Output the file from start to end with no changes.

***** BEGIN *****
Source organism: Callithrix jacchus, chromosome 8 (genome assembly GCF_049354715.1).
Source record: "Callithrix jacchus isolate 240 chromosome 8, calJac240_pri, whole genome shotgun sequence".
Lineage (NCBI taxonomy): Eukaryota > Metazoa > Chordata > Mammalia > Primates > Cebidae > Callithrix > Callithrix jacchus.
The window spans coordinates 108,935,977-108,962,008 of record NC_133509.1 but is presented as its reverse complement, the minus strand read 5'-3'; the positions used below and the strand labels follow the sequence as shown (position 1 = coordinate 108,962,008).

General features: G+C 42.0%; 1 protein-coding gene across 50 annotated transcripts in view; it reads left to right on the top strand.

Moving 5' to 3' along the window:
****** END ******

Source organism: Callithrix jacchus, chromosome 8 (genome assembly GCF_049354715.1).
Source record: "Callithrix jacchus isolate 240 chromosome 8, calJac240_pri, whole genome shotgun sequence".
Lineage (NCBI taxonomy): Eukaryota > Metazoa > Chordata > Mammalia > Primates > Cebidae > Callithrix > Callithrix jacchus.
The window spans coordinates 108,935,977-108,962,008 of record NC_133509.1 but is presented as its reverse complement, the minus strand read 5'-3'; the positions used below and the strand labels follow the sequence as shown (position 1 = coordinate 108,962,008).

General features: G+C 42.0%; 1 protein-coding gene across 50 annotated transcripts in view; it reads left to right on the top strand.

Moving 5' to 3' along the window: